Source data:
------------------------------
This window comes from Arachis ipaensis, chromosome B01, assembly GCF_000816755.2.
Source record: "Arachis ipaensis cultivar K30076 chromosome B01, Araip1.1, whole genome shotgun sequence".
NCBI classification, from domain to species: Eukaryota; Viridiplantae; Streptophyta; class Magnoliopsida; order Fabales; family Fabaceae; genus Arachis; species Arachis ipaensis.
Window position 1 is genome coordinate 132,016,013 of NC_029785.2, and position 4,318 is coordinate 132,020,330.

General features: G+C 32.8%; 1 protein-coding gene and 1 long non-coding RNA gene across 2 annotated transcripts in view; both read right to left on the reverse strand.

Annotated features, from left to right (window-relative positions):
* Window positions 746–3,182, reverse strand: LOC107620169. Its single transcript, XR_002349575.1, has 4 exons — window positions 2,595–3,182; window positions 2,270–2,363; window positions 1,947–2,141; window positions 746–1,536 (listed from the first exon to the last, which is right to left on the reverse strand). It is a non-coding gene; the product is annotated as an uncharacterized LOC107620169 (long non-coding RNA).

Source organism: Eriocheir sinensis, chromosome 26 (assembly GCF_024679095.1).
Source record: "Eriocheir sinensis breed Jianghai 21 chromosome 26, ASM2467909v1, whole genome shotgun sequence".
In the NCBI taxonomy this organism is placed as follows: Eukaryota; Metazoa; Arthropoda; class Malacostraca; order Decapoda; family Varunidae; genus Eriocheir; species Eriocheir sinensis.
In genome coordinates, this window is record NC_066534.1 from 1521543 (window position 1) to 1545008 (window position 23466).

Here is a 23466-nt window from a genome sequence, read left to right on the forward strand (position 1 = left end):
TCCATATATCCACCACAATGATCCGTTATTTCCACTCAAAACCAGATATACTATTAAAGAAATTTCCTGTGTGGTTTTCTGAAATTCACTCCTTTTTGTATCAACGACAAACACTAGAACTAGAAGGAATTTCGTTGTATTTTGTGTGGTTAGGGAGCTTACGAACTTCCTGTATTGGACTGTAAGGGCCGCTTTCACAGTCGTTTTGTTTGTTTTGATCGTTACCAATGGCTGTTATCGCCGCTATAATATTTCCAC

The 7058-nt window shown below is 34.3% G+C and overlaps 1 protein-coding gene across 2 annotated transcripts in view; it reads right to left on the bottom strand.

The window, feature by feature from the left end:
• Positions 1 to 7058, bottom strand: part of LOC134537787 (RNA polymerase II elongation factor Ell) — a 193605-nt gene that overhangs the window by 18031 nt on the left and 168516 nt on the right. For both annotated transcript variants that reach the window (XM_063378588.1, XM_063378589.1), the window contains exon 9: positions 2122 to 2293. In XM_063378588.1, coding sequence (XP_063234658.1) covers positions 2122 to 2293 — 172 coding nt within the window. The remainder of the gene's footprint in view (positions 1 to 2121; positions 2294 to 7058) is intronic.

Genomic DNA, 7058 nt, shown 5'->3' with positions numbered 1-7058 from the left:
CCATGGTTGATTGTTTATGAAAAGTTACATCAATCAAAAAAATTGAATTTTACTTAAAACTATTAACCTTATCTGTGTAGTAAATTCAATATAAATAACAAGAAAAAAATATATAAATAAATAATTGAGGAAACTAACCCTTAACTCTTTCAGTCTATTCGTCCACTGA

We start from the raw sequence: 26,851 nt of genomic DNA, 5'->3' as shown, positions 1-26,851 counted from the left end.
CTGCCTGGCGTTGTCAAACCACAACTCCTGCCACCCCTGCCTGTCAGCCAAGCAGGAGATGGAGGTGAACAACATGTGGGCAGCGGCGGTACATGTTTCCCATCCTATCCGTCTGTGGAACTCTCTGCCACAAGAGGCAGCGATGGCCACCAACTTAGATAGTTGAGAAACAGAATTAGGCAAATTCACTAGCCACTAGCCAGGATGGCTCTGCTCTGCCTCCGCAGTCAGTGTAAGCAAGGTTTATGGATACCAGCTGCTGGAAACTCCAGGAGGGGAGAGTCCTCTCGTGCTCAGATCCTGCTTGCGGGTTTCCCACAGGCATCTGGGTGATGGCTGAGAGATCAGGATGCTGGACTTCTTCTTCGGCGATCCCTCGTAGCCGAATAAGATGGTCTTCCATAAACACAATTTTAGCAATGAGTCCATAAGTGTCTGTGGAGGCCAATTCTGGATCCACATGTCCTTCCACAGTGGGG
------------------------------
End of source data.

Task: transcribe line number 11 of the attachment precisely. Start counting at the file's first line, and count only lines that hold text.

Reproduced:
In genome coordinates, this window is record NC_066534.1 from 1521543 (window position 1) to 1545008 (window position 23466).